By nearly every measure, “Captain Marvel” checks all the right boxes, in terms of a quality product from Marvel Studios. Again, it is possible for someone to single out certain scenes as proof that the movie is trying to make a political statement. However, I would argue that you could find similar scenes in movies like “Wonder Woman” and even “Deadpool.”

At the end of the day, if you’re really determined to hate this movie and label it as some sort of hit piece against a particular race or gender, you’ll find multiple excuses. However, it still requires a level of pettiness that requires someone to actively look for a reason to be offended and there’s already too much of that in this world.

If you watch “Captain Marvel” with the sole desire to be entertained and see the MCU evolve before your eyes, this movie will deliver in all the right ways. If I had to score this movie, I would give it a 4 out of 5. It’s a fun ride with a few bumps along the way, but is ultimately satisfying by the end. On top of that, the post-credits scene help further build the excitement for “Avengers: Endgame.”

Also, no matter your politics, the Stan Lee tribute at the beginning of the movie is beautiful.

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Jack Fisher’s Weekly Quick Pick Comic: Meet The Skrulls #1

Every Wednesday is basically a holy day for comic book fans, minus the prayers, confessions, or itchy formal clothes. Like gifts from Heaven, a new batch of comics is bestowed upon this incredibly flawed world and, if only briefly, everything feels a little more awesome.

This week’s comics arrive under unique circumstances with the release of the “Captain Marvel” movie. Any new entry from the Marvel Cinematic Universe is bound to gain more attention, albeit for the wrong reasons, at times. However, in spite of and because of such circumstances, some comics stand out more than others.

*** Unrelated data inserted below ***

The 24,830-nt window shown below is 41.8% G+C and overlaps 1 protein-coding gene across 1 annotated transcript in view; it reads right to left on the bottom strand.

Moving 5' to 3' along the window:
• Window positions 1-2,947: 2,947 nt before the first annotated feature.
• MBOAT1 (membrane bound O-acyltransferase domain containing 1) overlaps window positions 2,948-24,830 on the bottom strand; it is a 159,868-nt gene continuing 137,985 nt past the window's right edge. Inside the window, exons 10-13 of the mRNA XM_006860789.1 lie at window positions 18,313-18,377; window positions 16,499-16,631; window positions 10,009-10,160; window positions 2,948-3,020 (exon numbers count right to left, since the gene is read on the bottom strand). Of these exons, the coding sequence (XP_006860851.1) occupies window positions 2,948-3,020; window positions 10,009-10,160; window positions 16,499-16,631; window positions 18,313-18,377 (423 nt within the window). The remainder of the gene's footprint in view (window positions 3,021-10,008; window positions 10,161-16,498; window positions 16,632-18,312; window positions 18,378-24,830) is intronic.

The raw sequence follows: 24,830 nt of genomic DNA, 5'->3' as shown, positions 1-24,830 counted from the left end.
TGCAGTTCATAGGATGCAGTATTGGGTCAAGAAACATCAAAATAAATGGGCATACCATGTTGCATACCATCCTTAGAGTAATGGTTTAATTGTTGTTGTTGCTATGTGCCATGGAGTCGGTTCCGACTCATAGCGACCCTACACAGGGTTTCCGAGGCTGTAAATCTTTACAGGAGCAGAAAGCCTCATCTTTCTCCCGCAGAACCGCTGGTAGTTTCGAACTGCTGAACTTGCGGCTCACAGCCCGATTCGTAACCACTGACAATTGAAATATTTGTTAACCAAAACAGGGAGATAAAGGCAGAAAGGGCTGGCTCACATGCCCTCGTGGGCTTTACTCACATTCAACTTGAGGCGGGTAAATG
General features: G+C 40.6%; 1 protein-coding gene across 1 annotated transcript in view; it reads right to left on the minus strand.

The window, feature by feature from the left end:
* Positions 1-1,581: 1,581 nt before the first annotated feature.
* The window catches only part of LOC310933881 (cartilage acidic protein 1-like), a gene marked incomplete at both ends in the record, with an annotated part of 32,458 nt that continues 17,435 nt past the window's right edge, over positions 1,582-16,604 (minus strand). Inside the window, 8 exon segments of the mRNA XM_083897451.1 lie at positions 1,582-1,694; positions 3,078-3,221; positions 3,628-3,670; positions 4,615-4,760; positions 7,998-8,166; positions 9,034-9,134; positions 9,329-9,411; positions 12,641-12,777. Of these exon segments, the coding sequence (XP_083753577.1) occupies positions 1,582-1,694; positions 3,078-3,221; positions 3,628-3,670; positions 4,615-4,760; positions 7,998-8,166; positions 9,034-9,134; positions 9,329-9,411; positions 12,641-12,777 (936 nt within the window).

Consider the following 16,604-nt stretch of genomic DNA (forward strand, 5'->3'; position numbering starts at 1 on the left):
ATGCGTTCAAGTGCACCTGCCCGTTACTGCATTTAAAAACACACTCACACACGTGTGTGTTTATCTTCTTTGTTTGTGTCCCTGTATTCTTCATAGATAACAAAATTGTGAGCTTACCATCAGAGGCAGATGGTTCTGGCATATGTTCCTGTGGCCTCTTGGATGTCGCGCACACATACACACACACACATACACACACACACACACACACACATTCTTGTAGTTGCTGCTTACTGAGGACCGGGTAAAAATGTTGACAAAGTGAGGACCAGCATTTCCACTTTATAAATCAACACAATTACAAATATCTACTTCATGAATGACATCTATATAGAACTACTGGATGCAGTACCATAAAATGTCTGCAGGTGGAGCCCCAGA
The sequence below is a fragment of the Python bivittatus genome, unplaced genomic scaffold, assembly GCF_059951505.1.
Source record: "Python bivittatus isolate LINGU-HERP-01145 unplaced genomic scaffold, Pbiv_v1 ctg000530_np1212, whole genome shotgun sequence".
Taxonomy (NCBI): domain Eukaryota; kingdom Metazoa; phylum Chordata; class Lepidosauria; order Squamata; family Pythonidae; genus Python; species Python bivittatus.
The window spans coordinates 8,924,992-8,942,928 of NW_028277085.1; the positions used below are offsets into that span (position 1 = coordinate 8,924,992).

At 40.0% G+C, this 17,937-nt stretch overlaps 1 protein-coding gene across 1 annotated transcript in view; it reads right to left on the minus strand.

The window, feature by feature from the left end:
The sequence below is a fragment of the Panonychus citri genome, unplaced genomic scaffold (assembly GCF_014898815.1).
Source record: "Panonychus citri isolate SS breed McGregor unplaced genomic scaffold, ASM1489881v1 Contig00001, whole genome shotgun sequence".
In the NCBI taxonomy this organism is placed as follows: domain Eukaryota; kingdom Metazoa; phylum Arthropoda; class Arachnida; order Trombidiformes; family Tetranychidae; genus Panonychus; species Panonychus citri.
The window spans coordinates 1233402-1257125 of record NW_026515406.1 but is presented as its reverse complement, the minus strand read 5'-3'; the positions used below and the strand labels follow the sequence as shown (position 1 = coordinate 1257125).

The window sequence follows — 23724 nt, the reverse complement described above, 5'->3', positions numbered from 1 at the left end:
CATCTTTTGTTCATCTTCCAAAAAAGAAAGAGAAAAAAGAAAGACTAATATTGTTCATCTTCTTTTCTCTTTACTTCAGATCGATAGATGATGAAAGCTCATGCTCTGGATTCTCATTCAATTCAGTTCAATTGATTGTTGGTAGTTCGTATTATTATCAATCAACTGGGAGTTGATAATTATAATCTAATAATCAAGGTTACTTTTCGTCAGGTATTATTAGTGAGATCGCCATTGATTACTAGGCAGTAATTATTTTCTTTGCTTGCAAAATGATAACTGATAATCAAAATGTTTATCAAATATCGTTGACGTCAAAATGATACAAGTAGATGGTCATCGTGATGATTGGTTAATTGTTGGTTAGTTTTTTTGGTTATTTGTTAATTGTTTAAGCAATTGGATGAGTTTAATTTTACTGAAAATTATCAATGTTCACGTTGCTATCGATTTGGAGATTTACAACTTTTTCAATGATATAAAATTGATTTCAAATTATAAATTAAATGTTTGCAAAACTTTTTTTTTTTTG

In terms of comics that feel perfectly timed and beautifully relevant, “Meet The Skrulls #1” really raises the bar. It’s not a comic about superheroes or mundane family drama, either. It’s one of those books with a unique, but intriguing concept that involves shape-shifting aliens, teen melodrama, and catching politicians in compromising positions. That made it an easy choice for my weekly comic quick pick.

It may sound like a strange collection of plots, but that’s exactly what “Meet The Skrulls #1” delivers. It’s the first issue of a mini-series by Robbie Thompson and Niko Henrichon and it chronicles the mission of the Warner family. Part of that mission just happens to involve being a typical suburban family.

It almost seems too ideal for any mission involving the skrulls. The father, Carl, works at Stark Industries and has a front-row seat to Iron Man’s high-tech antics. The mother, Gloria, works for a congresswoman and specializes in making her opponents miserable. Their two daughters, Madison and Alice, are teenage girls attending high school, which gives them more incentive than most to hasten an alien invasion.

The concept is great, but not just because it involves shape-shifting aliens and teenage melodrama. “Meet The Skrulls #1” provides a rare, but meaningful opportunity to tell a story from the perspective of the villains. Throughout much of Marvel’s history, Skrulls have always either been outright villains or generally antagonistic to everyone on Earth and not just their heroes.

That behavior isn’t entirely contrived, though. The Skrulls are, by their nature, a very warlike race. Their society, their culture, and their very biology is driven by war, infiltration, and subversion. More than one major Marvel event has been built around it and it’s very possible they’ll bring major complications to the MCU.